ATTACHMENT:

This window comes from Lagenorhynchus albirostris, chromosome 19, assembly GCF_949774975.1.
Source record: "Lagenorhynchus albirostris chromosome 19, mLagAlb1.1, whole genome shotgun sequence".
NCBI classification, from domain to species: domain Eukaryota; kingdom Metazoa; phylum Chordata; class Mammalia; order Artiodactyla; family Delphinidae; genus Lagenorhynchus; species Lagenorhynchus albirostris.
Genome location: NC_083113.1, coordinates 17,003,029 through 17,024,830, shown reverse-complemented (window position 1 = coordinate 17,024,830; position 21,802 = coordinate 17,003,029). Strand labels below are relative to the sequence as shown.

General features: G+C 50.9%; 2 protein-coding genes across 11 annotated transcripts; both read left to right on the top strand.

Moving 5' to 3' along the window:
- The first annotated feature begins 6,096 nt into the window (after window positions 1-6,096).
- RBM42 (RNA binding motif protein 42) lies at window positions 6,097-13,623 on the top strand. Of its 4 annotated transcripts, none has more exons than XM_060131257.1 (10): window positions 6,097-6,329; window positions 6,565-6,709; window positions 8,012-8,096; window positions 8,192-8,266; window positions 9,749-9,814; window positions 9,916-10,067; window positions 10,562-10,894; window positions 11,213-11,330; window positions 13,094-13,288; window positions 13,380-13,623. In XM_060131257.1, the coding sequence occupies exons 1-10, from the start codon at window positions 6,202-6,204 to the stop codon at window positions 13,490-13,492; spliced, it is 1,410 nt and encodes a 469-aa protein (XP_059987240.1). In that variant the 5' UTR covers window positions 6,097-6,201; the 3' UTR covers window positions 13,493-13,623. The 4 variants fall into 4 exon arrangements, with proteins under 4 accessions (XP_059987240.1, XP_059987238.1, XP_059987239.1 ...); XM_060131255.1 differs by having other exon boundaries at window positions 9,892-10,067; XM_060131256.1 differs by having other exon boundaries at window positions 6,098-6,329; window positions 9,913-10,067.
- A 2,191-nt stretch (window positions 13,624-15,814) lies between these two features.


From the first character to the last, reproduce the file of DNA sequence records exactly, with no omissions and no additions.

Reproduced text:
This window comes from Lagenorhynchus albirostris, chromosome 19, assembly GCF_949774975.1.
Source record: "Lagenorhynchus albirostris chromosome 19, mLagAlb1.1, whole genome shotgun sequence".
NCBI classification, from domain to species: domain Eukaryota; kingdom Metazoa; phylum Chordata; class Mammalia; order Artiodactyla; family Delphinidae; genus Lagenorhynchus; species Lagenorhynchus albirostris.
Genome location: NC_083113.1, coordinates 17,003,029 through 17,024,830, shown reverse-complemented (window position 1 = coordinate 17,024,830; position 21,802 = coordinate 17,003,029). Strand labels below are relative to the sequence as shown.

General features: G+C 50.9%; 2 protein-coding genes across 11 annotated transcripts; both read left to right on the top strand.

Moving 5' to 3' along the window:
- The first annotated feature begins 6,096 nt into the window (after window positions 1-6,096).
- RBM42 (RNA binding motif protein 42) lies at window positions 6,097-13,623 on the top strand. Of its 4 annotated transcripts, none has more exons than XM_060131257.1 (10): window positions 6,097-6,329; window positions 6,565-6,709; window positions 8,012-8,096; window positions 8,192-8,266; window positions 9,749-9,814; window positions 9,916-10,067; window positions 10,562-10,894; window positions 11,213-11,330; window positions 13,094-13,288; window positions 13,380-13,623. In XM_060131257.1, the coding sequence occupies exons 1-10, from the start codon at window positions 6,202-6,204 to the stop codon at window positions 13,490-13,492; spliced, it is 1,410 nt and encodes a 469-aa protein (XP_059987240.1). In that variant the 5' UTR covers window positions 6,097-6,201; the 3' UTR covers window positions 13,493-13,623. The 4 variants fall into 4 exon arrangements, with proteins under 4 accessions (XP_059987240.1, XP_059987238.1, XP_059987239.1 ...); XM_060131255.1 differs by having other exon boundaries at window positions 9,892-10,067; XM_060131256.1 differs by having other exon boundaries at window positions 6,098-6,329; window positions 9,913-10,067.
- A 2,191-nt stretch (window positions 13,624-15,814) lies between these two features.